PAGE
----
The numbering of our days, however, is of no use to us unless it goes along with the application of our hearts unto wisdom. We can know our end, but that knowledge of itself is worthless and even depressing, unless it produces within us a longing for wisdom. By faith, we seek wisdom. What is this wisdom? Centrally, it is Christ. Christ is wisdom as we read in Proverbs 8, and “whoso findeth me findeth life, and shall obtain favour of the Lord” (vs. 35). When, by faith, we seek Christ, we have life. Knowing our deadly spiritual condition, we desire life in Christ. According to the new man we do have this life within us. Further, as we read in Psalm 111:10, “The fear of the Lord is the beginning of wisdom: a good understanding have all they that do his commandments.” When we are applying our hearts after wisdom, we desire to do God’s will. In the fear of the Lord, in submission to His will, we have wisdom.

The believer who applies his heart unto wisdom lives very differently in this life from those around him. His walk is antithetically opposed to the walk of the world. The ungodly man drowns himself in the pursuit of the goods this life. Psalm 49:11-13 records for us how the worldly man lives on earth:

Their inward thought is, that their houses shall continue fo ever, and their dwelling places to all generations; they call their lands after their own names. Nevertheless man being in honour abideth not: he is like the beasts that perish. This their way is their folly: yet their posterity approve their sayings.

The man of this world devotes all of his energies to securing for himself a name among his fellow men, he accumulates as many of this world’s goods as he can, and he tries to obtain for himself a hold on this life which he foolishly hopes cannot be broken. And when he dies, his posterity foolishly follow his lead.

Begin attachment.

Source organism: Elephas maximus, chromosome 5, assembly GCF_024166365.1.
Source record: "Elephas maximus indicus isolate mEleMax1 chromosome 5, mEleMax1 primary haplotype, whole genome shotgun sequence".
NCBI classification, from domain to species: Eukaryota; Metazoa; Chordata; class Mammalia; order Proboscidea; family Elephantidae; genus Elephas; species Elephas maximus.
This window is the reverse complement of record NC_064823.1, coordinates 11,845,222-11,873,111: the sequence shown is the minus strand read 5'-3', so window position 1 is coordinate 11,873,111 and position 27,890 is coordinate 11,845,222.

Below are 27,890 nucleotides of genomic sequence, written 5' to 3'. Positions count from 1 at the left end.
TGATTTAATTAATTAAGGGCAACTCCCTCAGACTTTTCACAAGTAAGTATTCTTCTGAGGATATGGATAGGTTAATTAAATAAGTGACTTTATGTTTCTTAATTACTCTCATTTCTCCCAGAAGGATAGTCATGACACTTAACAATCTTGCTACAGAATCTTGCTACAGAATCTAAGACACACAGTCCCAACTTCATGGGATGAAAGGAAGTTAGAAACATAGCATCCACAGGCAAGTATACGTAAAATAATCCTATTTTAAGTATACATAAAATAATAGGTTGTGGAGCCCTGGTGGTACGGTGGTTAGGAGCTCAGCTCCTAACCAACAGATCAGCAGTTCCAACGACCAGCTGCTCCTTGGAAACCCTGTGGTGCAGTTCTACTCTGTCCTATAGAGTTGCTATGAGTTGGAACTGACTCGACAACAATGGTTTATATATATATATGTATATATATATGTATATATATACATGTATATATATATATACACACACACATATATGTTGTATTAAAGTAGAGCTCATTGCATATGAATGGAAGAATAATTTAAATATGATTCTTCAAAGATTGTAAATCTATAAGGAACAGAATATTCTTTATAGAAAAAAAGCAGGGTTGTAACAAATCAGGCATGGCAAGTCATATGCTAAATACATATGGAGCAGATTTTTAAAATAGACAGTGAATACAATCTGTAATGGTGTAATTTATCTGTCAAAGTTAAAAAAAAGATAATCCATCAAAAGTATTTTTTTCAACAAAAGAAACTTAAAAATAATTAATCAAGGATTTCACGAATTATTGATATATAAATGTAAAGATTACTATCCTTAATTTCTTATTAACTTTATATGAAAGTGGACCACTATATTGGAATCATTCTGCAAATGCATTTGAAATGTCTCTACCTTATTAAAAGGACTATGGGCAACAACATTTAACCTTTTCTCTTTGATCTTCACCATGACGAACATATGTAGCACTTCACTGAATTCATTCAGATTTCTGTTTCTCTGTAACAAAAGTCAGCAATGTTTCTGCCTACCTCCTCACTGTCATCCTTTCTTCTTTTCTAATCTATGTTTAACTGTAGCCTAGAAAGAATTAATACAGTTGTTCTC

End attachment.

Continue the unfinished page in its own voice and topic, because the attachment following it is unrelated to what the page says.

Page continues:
In contrast, the man that finds wisdom is content with his possession. To him “it is better than the merchandise of silver, and the gain thereof than fine gold” (Proverbs 3:13,14). Fame and recognition, they die when we die. A nice car, closets full of clothes, elaborate vacations, gold rings, we cannot take them to heaven. In fact, we find that when we have in our possession wisdom, all of the goods of this world are harder to come by. Submission to God’s will means the denial of our own will. This may mean that our place in this life, even as young people, may not be very outstanding by all the measures of this world. Our place will be quite lowly.

The spiritual reward which we enjoy in the numbering of our days and applying our hearts unto wisdom is great. We have all of the riches of salvation. A portion of Article 7, of the First Head of the Canons summarizes for us these riches which the elect have:

This elect number, though by nature neither better nor more deserving than others, but with them involved in one common misery, God hath decreed to give to Christ, to be saved by him, and effectually to call and draw them to his communion by his Word and Spirit, to bestow upon them true faith, justification and sanctification; and having powerfully preserved them in the fellowship of his Son, finally, to glorify them for the demonstration of his mercy, and for the praise of his glorious grace.

We must think of these blessings when we number our days on this earth. We must have these blessings before our eyes when we are tempted to go the way of those around us who are given over to the pursuit of that which passes away.

John Calvin ends his explanation of Psalm 90:12 with a couple of sentences which provide a good conclusion to our consideration of numbering our days. He writes:

True believers alone, who know the difference between this transitory state and a blessed eternity, for which they were created, know what ought to be the aim of their life. No man then can regulate his life with a settled mind, but he who, knowing the end of it, that is to say death itself, is led to consider the great purpose of man’s existence in this world, that he may aspire after the prize of the heavenly calling.